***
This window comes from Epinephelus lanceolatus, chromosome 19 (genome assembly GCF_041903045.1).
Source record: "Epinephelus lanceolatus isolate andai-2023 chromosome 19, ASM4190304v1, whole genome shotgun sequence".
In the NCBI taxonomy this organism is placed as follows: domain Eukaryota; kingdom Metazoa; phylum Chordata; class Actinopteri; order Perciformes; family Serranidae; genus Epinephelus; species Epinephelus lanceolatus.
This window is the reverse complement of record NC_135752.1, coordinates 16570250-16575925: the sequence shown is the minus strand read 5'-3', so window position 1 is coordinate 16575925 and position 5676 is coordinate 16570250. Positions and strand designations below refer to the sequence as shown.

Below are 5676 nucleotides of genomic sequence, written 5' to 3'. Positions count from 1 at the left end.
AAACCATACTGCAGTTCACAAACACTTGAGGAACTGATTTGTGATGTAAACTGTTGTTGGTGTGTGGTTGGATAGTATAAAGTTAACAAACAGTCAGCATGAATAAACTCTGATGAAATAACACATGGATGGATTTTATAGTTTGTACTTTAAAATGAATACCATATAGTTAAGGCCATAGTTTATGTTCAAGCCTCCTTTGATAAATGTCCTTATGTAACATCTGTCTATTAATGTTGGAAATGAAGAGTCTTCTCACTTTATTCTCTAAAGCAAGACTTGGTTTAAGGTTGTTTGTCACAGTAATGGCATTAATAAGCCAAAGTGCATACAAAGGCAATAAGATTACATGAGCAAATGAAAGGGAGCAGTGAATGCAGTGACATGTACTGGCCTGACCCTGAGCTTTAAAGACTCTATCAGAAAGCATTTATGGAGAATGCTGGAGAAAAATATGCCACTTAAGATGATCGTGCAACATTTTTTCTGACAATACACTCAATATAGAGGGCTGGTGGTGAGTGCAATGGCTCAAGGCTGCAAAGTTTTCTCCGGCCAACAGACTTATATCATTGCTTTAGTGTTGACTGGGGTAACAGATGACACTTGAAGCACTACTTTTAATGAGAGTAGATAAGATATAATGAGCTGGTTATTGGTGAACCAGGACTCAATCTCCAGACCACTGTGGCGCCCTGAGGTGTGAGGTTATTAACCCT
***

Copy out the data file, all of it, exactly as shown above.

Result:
This window comes from Epinephelus lanceolatus, chromosome 19 (genome assembly GCF_041903045.1).
Source record: "Epinephelus lanceolatus isolate andai-2023 chromosome 19, ASM4190304v1, whole genome shotgun sequence".
In the NCBI taxonomy this organism is placed as follows: domain Eukaryota; kingdom Metazoa; phylum Chordata; class Actinopteri; order Perciformes; family Serranidae; genus Epinephelus; species Epinephelus lanceolatus.
This window is the reverse complement of record NC_135752.1, coordinates 16570250-16575925: the sequence shown is the minus strand read 5'-3', so window position 1 is coordinate 16575925 and position 5676 is coordinate 16570250. Positions and strand designations below refer to the sequence as shown.

Below are 5676 nucleotides of genomic sequence, written 5' to 3'. Positions count from 1 at the left end.
AAACCATACTGCAGTTCACAAACACTTGAGGAACTGATTTGTGATGTAAACTGTTGTTGGTGTGTGGTTGGATAGTATAAAGTTAACAAACAGTCAGCATGAATAAACTCTGATGAAATAACACATGGATGGATTTTATAGTTTGTACTTTAAAATGAATACCATATAGTTAAGGCCATAGTTTATGTTCAAGCCTCCTTTGATAAATGTCCTTATGTAACATCTGTCTATTAATGTTGGAAATGAAGAGTCTTCTCACTTTATTCTCTAAAGCAAGACTTGGTTTAAGGTTGTTTGTCACAGTAATGGCATTAATAAGCCAAAGTGCATACAAAGGCAATAAGATTACATGAGCAAATGAAAGGGAGCAGTGAATGCAGTGACATGTACTGGCCTGACCCTGAGCTTTAAAGACTCTATCAGAAAGCATTTATGGAGAATGCTGGAGAAAAATATGCCACTTAAGATGATCGTGCAACATTTTTTCTGACAATACACTCAATATAGAGGGCTGGTGGTGAGTGCAATGGCTCAAGGCTGCAAAGTTTTCTCCGGCCAACAGACTTATATCATTGCTTTAGTGTTGACTGGGGTAACAGATGACACTTGAAGCACTACTTTTAATGAGAGTAGATAAGATATAATGAGCTGGTTATTGGTGAACCAGGACTCAATCTCCAGACCACTGTGGCGCCCTGAGGTGTGAGGTTATTAACCCT